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The World of Kew
(Ebury Publishing) ISBN 056349378X 978-0563493785

The World of Kew brings readers behind-the-scenes at Kew Gardens to learn about the seed bank, plant propagation to prevent extinction, forensic botany to solve crimes and plant research to cure diseases. The book chronicles the history of Kew from a royal garden in the early 1700s to the global impact of today's scientific organization.

Readers continually think: 'I didn't know that!' as they read this historical and current behind-the-scenes views of Kew Gardens. Stories and quotes about items in Kew's archives, compost heaps, historical buildings, grass and exotic flowers are informative and fascinating.

This book will appeal to gardeners, conservationists, historians, economists, botanists and anyone interested in Britain.

Full color images, historical black and white images and drawings illustrate most pages.

The Planet Kew chapter describes Kew Garden's role in global conservation, with its seed bank, education and scientific research. Kew collaborates with botanists in countries like Cameroon (West Africa) to discover new species and document plant diversity.

The Millennium Seed Bank preserves threatened species of wild flora to save habitats from human impact, climate change and natural disasters. On the volcanic island of Montserrat, for example, activities include biodiversity assessments, flora gathering, and a herbarium, cultivation and recovery plan.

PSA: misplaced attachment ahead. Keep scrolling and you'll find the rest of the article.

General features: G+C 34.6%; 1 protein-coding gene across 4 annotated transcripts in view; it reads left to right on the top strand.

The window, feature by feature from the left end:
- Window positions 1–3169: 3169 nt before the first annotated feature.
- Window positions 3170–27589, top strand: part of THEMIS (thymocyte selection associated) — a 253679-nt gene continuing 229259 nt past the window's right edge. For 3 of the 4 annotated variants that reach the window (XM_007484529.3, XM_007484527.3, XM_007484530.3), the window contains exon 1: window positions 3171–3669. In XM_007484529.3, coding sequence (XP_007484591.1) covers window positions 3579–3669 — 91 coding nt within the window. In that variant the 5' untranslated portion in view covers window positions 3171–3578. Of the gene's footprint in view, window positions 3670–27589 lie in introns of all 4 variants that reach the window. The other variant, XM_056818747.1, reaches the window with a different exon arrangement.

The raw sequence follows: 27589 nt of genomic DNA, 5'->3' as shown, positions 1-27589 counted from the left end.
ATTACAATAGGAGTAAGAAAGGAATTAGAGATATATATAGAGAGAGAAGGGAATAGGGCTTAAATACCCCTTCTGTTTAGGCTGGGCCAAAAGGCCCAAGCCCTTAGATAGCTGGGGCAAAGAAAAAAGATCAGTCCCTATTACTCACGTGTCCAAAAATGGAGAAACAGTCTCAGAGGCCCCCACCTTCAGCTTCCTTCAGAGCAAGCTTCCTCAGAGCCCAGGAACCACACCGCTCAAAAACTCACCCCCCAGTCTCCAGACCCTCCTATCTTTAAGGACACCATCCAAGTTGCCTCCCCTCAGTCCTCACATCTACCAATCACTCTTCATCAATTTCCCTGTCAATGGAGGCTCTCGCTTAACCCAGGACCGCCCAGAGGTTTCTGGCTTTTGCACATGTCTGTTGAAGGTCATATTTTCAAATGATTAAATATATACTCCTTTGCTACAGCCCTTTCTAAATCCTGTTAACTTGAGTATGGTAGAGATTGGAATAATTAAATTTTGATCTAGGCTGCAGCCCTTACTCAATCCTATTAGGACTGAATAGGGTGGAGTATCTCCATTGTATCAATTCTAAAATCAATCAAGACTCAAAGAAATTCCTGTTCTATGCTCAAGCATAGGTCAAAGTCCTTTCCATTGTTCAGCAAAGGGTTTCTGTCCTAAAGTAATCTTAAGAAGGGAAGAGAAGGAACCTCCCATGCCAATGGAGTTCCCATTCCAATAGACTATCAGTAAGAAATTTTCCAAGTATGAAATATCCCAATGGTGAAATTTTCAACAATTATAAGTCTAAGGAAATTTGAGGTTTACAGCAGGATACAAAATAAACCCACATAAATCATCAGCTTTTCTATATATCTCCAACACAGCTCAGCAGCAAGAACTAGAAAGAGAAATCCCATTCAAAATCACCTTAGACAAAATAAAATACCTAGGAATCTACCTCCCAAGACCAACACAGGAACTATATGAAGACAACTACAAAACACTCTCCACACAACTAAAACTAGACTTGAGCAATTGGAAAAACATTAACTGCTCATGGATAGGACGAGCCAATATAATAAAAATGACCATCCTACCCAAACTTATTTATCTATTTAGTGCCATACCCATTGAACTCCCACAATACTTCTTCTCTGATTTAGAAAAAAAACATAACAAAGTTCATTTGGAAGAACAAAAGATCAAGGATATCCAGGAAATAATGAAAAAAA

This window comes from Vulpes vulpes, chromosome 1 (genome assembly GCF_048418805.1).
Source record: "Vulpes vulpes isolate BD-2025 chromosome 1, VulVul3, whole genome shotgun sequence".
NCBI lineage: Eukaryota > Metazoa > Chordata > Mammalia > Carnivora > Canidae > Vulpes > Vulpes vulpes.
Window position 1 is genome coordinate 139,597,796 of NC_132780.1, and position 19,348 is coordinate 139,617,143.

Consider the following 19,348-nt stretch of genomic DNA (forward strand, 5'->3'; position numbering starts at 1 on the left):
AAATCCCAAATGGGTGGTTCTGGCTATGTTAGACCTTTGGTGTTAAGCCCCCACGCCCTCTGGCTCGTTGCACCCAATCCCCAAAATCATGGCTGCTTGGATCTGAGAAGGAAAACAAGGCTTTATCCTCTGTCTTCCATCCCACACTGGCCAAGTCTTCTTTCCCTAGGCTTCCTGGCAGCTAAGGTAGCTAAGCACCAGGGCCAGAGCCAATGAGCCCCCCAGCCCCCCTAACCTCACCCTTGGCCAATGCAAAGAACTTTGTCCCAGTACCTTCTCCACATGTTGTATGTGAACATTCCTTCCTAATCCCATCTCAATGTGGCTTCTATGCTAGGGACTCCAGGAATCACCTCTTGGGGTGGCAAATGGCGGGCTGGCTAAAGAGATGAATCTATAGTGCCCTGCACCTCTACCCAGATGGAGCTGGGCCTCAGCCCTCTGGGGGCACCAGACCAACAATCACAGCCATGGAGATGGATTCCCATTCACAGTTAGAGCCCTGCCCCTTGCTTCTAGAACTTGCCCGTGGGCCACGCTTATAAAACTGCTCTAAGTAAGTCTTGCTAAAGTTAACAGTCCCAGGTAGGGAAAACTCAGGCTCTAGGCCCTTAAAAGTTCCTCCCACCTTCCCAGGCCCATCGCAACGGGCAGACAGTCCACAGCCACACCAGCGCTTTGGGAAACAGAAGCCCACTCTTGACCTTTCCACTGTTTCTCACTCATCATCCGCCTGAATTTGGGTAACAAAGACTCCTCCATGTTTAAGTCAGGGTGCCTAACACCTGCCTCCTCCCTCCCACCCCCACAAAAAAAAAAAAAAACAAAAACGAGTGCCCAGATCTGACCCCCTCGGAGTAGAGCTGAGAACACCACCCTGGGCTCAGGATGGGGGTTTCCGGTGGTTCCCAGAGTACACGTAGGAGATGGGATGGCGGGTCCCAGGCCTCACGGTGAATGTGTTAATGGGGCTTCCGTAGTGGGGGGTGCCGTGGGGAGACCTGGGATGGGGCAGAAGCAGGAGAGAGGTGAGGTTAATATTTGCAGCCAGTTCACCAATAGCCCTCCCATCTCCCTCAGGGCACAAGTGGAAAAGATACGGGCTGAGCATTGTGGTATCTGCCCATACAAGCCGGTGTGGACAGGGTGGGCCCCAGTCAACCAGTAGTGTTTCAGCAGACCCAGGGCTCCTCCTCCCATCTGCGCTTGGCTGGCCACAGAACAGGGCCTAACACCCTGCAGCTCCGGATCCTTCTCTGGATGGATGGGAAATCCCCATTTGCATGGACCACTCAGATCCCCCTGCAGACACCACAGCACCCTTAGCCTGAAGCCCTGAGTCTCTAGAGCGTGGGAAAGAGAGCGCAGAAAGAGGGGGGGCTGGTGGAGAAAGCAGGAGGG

Plants built the British Empire. In the mid-1800s, sample seedlings, collected from around the world, were sent to Kew Gardens to be cultivated and re-exported to colonies.

Tea was sent to Jamaica, mahogany, cork oak and cinchona (source of quinine, an anti-malarial drug) to India, tobacco to Natal, South Africa, Amazon rubber to Ceylon and coffee to the East and West Indies. Increased trade and imports of raw materials from the British colonies created economic success.

The World of Kew


  1. Creating Kew
  2. Growing Remedies
  3. Fighting Crime
  4. Kew UK
  5. Planet Kew
  6. Wild Work
  7. Grand Designs
  8. Sustainable Kew
  9. Future Gardeners


Carolyn Fry is a Fellow of the Royal Geographical Society and former editor of the Society's publication, Geographical. She contributes scientific, natural history and adventure travel articles to BBC Wildlife, BBC History, BBC Online, New Scientist and major newspapers in the UK.

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